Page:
Barbados: 10 Best says “Chefette is a small fast food chain, and there are 14 locations all over the island. It’s not particularly fast, but the prices are reasonable and the food is quite good. Tasty chicken and chips is the staple offering, but the “broasted” chicken sandwich and the various rotis are also satisfying. Several locations have drive-throughs and playgrounds for the kids, and some also serve pizza, barbecue or ice cream.”
France: Creperie Framboise in Paris really got me to appreciate crepes for their decadence. Before this they were just thin pancakes with nutella inside: -_- (boring face). After Framboise, I see crepes and I smile.
L’escale Caraibe on Rue de Guerre was a delightful treat for me, someone who believes I know Caribbean food. Trying the cuisine of Martinique & Guadeloupe was a culinary pleasure of awesome proportions. Yum Yum!
India: Sancho’s is in Mumbai, and here’s what the good folks at Zomato have to say: “Bandra rather Mumbai has its fair share of Mexican restaurants, but not an overwhelming amount, fading in comparison to the number of Chinese, Sports Bars and Sea Food institutions in town. Broadly speaking, Sancho’s falls firmly in the “Awesome” category. More specifically, the food is “Delicious,” albeit generally a bit too hyped given the prices.”
Netherlands: Mashua in Amsterdam has me reeling from great cocktails to Quinoa Risotto. Oy vey! Gianguido says, “It is Peruvian fusion food. The menu is quite short, which I actually like it. Ample choice of whine.. which I also like 🙂 I went for Ceviche as starter… it was nicely prepared with all the whistles and bells…. I could feel a bit too much the lemon for my personal taste, but over all well done. My main course was a great boneless chicken leg prepared with cumin crust/sauce with wild spinach and young potatoes. it was really delish!” Need I say more?
United States: The Corson Building in Seattle is exactly how I’d want to run a restaurant, if ever I wanted to run a restaurant. Read up for yourself. And here’s what 50 Shades of Delicious has got to say…
Social consciousness disclaimer: Everything I’ve had to say about Trayvon Martin trial/fiasco has already been said.
Ana Hudson is a twenty something from East Orange, NJ. Over six months ago, she joined her boyfriend in Montreal and added a new element to their otherwise long-distance relationship. She’s found herself exploring friendships, relationships, the French language, Canadian and Haitian cultures (the beau’s family is from Haiti). What a journey!
It has been a year and a month that I’ve dated my boyfriend. He lives outside of Montreal, Quebec, Canada in a small town named Mascouche. This is a completely French Canadian town. Let me tell you, French Canadians refuse to speak any English if at all possible. It’s mind boggling because I think to myself, ‘how can we communicate properly when you don’t meet me in the middle?’ I always start with ‘bonjour, hi’ to ensure they understand I speak English. But that does not always work well.
I have had a few very short and bland conversations in English. Maybe they’re just as embarrassed in their English as I am with my French? Either way, I wish they would take the same approach as I do when it comes to these awkward moments. “Just Do It!” as Nike would say.
French isn’t the only language I’m learning to navigate. I have also found myself losing my swag in English! French is now my second language. So, I have moments of translation in my head that seem to be simultaneous with my speech. But, it’s not an easy task. Recently, I was explaining what a certain car looks like to my mom. All I kept saying was, “une voiture est…voiture, voiture mommy, oh mon dieu je ne sais pas avec moi!!” My poor mom on the other line took pity on me. “I understand Ana, the voiture.” Voiture just means car.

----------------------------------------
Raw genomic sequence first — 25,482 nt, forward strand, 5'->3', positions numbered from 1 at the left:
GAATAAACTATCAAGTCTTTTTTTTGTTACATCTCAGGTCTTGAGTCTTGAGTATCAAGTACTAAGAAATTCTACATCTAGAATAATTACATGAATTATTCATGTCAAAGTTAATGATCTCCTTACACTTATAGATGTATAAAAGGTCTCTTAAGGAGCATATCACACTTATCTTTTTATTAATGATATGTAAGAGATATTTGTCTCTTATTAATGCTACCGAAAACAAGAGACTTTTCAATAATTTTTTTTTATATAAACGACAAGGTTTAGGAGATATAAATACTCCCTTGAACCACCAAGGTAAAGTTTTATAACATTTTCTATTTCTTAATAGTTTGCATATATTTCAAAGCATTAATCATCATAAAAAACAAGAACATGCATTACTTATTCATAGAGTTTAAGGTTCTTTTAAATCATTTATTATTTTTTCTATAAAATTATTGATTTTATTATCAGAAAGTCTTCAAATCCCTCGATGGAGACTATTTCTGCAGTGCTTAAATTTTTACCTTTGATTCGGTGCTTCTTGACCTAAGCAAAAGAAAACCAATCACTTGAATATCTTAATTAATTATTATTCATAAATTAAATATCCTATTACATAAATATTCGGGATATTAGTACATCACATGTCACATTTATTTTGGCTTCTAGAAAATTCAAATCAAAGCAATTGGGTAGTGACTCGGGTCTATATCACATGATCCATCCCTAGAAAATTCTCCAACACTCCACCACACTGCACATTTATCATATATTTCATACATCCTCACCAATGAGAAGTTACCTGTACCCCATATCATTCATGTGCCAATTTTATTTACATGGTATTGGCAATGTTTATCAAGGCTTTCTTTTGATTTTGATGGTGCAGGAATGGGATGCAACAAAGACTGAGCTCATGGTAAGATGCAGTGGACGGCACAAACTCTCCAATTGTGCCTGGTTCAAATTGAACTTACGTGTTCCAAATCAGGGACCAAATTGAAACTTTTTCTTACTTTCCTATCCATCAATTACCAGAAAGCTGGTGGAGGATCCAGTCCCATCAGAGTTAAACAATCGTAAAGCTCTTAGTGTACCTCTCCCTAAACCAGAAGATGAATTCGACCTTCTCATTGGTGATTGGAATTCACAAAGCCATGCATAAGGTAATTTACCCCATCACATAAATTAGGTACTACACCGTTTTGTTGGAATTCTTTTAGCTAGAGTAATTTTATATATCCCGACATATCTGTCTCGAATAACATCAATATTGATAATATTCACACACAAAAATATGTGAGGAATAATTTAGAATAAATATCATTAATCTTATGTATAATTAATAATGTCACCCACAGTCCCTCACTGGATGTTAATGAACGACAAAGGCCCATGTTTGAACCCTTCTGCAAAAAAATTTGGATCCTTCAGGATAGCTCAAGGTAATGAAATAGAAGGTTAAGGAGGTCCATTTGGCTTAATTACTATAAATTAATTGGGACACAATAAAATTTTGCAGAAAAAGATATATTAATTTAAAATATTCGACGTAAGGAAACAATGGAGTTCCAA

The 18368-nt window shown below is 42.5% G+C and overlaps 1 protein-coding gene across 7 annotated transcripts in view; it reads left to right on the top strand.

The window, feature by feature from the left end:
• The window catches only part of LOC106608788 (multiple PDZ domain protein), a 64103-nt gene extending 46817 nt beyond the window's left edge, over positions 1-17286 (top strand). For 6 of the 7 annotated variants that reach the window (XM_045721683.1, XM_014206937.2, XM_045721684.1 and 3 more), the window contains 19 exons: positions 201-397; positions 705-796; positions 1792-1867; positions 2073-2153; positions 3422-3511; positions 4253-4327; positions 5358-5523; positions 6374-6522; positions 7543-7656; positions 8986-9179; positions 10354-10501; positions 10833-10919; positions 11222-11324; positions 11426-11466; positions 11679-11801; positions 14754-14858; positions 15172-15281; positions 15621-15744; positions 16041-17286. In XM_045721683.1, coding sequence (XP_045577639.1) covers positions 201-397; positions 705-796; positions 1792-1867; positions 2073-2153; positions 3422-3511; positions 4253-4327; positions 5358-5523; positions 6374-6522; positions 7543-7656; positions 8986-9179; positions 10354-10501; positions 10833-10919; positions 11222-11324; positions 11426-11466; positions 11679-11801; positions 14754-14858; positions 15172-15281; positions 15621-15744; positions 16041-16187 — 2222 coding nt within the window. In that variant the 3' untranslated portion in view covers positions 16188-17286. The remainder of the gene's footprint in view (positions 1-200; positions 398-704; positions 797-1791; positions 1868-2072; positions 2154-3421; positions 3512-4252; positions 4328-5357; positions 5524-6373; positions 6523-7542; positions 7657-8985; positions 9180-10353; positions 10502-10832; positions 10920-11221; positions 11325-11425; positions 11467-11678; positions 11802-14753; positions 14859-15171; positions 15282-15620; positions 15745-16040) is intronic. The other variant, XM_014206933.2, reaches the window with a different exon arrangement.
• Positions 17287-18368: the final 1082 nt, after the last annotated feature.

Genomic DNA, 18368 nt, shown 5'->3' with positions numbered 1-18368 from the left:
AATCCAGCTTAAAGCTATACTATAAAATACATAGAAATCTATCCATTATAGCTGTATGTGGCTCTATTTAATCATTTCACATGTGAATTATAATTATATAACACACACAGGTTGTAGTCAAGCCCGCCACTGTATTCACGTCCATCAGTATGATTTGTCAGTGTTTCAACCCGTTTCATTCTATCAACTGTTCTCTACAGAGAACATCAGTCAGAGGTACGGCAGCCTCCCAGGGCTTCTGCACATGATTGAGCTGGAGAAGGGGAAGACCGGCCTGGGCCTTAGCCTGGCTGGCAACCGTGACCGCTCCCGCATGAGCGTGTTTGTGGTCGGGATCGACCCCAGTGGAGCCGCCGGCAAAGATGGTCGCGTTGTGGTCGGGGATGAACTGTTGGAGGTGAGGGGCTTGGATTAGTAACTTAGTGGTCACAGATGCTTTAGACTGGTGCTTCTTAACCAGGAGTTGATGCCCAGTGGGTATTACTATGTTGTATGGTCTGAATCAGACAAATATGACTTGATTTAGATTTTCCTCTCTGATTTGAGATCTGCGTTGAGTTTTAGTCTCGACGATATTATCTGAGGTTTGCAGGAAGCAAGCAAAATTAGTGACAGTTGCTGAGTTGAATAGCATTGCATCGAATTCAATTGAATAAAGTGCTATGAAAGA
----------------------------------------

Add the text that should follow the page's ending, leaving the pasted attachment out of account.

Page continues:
Beyond the language of speech there is the language of love. Being in a relationship outside of the US of A is difficult. The cost of traveling back and forth gets expensive. The time spent apart is daunting, not to mention trying to incorporate socializing with family so that time together is substantive. It feels like everyone needs to meet your partner to confirm that you’re not dating a ghost! What about when it’s time for the relationship to grow beyond the two of you? What about the pitter patter of little feet? Oh my lawd!! A relationship of only one year can shift gears as if it’s been 5. The strain of traveling and considering the absence makes the relationship move even faster. But, if it’s definitely something worth it, you have to believe that it will work out for the best. C’est la vie!
And what happens to life back home? All the faces and places that you left behind? I always feel tense once I’m back in the tri-state. I miss the conveniences of downtown Newark, route 280, family, friends and the Parkway. Did I mention how much I miss the English language?
Long distance, transnational relationships are all about balancing love and loneliness. There is part of you that feels free – on your own, taking a leap of faith. Doing what some others from home wouldn’t attempt to do. There is the other part that is learning a new language and culture all at the same time. In the midst of it all there’s a frustrating acceptance to achieve, to feel you belong not just in your relationship, but also within the larger culture that is most familiar to your partner.
Relationships are a balancing act and I have no magic formula. Between English, French, love and pommes frites, I am enjoying the journey. But, there are moments when I look around and realize that I am far away from where I’m started. Most of the time, I think that’s not such a bad thing.